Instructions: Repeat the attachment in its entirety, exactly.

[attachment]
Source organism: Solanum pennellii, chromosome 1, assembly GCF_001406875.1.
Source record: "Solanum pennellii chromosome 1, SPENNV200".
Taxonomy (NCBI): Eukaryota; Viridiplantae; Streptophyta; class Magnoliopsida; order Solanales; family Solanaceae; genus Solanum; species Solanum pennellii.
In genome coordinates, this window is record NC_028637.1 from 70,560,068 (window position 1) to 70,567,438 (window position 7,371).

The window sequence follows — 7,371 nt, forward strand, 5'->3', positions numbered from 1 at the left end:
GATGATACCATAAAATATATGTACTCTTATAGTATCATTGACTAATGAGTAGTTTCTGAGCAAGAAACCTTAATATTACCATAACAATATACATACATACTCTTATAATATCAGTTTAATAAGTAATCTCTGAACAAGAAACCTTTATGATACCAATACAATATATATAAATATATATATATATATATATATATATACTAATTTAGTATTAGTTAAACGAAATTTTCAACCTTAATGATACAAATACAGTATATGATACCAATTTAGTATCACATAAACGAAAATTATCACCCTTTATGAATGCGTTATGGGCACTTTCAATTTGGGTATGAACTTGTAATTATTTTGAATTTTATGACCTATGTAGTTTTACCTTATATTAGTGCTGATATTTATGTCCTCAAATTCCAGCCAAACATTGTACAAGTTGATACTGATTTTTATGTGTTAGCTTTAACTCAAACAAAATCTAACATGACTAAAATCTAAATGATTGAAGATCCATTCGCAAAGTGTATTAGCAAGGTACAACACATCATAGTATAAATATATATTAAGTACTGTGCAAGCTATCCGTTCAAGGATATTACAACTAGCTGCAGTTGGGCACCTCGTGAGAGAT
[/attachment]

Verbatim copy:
Source organism: Solanum pennellii, chromosome 1, assembly GCF_001406875.1.
Source record: "Solanum pennellii chromosome 1, SPENNV200".
Taxonomy (NCBI): Eukaryota; Viridiplantae; Streptophyta; class Magnoliopsida; order Solanales; family Solanaceae; genus Solanum; species Solanum pennellii.
In genome coordinates, this window is record NC_028637.1 from 70,560,068 (window position 1) to 70,567,438 (window position 7,371).

The window sequence follows — 7,371 nt, forward strand, 5'->3', positions numbered from 1 at the left end:
GATGATACCATAAAATATATGTACTCTTATAGTATCATTGACTAATGAGTAGTTTCTGAGCAAGAAACCTTAATATTACCATAACAATATACATACATACTCTTATAATATCAGTTTAATAAGTAATCTCTGAACAAGAAACCTTTATGATACCAATACAATATATATAAATATATATATATATATATATATATATACTAATTTAGTATTAGTTAAACGAAATTTTCAACCTTAATGATACAAATACAGTATATGATACCAATTTAGTATCACATAAACGAAAATTATCACCCTTTATGAATGCGTTATGGGCACTTTCAATTTGGGTATGAACTTGTAATTATTTTGAATTTTATGACCTATGTAGTTTTACCTTATATTAGTGCTGATATTTATGTCCTCAAATTCCAGCCAAACATTGTACAAGTTGATACTGATTTTTATGTGTTAGCTTTAACTCAAACAAAATCTAACATGACTAAAATCTAAATGATTGAAGATCCATTCGCAAAGTGTATTAGCAAGGTACAACACATCATAGTATAAATATATATTAAGTACTGTGCAAGCTATCCGTTCAAGGATATTACAACTAGCTGCAGTTGGGCACCTCGTGAGAGAT